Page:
During the assessment trip, we quickly saw how serious the situation was for the remaining 11 wolf-dogs. Wanting to help any way they could, the family generously offered all of their chain link fencing and hardware to help with the building of the Iowa Rescue habitats. Before leaving to return home, WSWS staff loaded Cassie, the oldest female wolf-dog, into the van and took her to Canyon Crossroad Vet Hospital. She received an extensive exam and the immediate care she needed, and then she came home to rest in safety at WSWS. Cassie passed away in the winter of 2012.

In September of 2012, WSWS staff went back to Iowa to rescue the remaining 10 wolf-dogs. At midnight, on September 17th, the Iowa 10 stepped foot onto the soil in their new habitats at WSWS. It was the first time they had felt the earth beneath their feet in at least three years! Vet visits revealed they were malnourished, heartworm positive, and had brittle bones and teeth. Due to their age and poor health, we chose not to have some of the Iowa girls spayed, but the boys were all neutered (neutering is often an easier, less invasive procedure with significantly lower risk for the animal). All of the Iowa 10 were given proper medication for their many health issues, put on a healthy diet, and finally received the care they needed. After 3 years with no space to run, they all ran a bit oddly at first, but with time they’ve adjusted to their new life and home. They have all become much stronger and healthier, although they have had some drama due to shifting pack dynamics and further health issues.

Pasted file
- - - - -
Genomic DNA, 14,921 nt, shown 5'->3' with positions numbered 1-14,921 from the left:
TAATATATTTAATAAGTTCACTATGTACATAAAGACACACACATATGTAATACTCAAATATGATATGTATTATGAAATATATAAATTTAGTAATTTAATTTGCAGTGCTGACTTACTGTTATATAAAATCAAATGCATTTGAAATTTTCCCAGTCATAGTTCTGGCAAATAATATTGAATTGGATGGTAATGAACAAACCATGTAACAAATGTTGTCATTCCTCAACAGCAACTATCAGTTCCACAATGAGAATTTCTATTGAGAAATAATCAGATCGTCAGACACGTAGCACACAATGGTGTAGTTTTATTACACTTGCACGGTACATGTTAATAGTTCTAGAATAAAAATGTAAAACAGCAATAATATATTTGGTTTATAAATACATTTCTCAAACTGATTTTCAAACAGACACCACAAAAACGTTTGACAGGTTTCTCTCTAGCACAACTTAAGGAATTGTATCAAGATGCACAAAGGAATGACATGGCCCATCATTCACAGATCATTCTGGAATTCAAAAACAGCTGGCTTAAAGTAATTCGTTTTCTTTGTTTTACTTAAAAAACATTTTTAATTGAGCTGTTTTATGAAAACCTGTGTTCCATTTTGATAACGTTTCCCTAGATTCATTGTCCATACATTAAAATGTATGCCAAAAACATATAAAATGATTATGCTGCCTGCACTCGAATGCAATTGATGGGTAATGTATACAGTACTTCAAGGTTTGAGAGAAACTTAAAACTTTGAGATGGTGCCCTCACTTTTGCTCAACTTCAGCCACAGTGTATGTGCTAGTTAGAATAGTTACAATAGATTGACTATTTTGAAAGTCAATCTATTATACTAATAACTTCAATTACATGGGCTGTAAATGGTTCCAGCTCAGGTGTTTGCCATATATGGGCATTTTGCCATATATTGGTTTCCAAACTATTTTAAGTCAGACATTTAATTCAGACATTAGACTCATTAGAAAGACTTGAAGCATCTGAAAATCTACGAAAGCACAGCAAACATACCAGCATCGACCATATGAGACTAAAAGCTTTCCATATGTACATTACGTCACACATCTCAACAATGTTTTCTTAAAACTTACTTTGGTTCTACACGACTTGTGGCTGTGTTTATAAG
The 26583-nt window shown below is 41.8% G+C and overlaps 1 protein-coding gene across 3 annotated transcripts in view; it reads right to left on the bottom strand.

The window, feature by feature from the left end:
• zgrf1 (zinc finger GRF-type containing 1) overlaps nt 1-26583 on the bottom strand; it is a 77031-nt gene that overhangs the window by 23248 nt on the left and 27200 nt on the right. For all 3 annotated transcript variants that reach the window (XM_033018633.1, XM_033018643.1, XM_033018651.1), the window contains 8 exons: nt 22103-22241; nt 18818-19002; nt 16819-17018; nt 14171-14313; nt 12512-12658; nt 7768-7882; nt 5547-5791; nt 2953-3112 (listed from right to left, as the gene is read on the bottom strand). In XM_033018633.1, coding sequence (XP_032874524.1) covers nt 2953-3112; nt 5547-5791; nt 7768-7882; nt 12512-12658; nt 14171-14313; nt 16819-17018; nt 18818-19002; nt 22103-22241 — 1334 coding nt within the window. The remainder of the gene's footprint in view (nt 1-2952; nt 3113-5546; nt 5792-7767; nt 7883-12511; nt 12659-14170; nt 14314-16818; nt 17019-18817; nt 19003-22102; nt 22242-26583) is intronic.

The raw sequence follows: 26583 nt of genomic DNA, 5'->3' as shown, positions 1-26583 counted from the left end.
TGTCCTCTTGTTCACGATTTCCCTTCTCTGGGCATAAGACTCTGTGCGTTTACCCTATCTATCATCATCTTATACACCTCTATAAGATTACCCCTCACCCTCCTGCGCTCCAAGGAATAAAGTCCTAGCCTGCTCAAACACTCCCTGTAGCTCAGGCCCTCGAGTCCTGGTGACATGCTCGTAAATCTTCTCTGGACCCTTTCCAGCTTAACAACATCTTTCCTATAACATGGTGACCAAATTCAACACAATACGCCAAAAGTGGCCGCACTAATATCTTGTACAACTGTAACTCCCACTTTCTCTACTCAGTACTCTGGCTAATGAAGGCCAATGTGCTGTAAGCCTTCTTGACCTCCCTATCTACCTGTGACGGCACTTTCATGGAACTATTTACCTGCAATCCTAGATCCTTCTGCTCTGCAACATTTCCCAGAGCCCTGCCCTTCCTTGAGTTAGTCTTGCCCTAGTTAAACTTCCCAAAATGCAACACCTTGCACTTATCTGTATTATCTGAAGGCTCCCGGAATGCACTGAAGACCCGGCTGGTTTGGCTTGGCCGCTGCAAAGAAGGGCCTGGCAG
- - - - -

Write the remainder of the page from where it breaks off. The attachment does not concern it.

In the summer of 2013, George R. R. Martin’s wife, Parris McBride-Martin, named all of the Iowa kids after GRRM’s characters from his well-known book series, Game of Thrones. The Iowa 10 are now all known as The Westeros Pack. The Martins have come to visit them and Mr. Martin loaned his star powers to a fund-raiser to build them a brand new habitat! With Mr. Martin’s help, we’ve raised $150,000 to build larger habitats for this deserving family.

Summer was placed in a beautifully wooded habitat with males Jon Snow and Shaggydog, along with a female, Shae. Our rescued Westeros Pack takes after the dramatic characters they were named for by George R. R. Martin’s wife, Parris. Our deserving family of high-content wolf-dogs has more health issues due to the horrible conditions they grew up in before we rescued them, combined with likely in-breeding. In August of 2016, Summer suffered a serious injury to his left eye, most likely due to a muzzle-grab from a pack-mate. Our vet concluded it would be best to surgically remove it, and he recovered beautifully!

In 2017, he began to show signs of gastro-intestinal issues. Fortunately, we were able to have our vet examine him on site with the help of a mobile x-ray machine and heavy sedation. It was decided that Summer’s dietary needs could be handled more easily in a smaller pack with less competition from other animals. He moved in with Brienne and was diagnosed with Inflammatory Bowel Disease shortly after. Summer and Brienne have been doing well since then!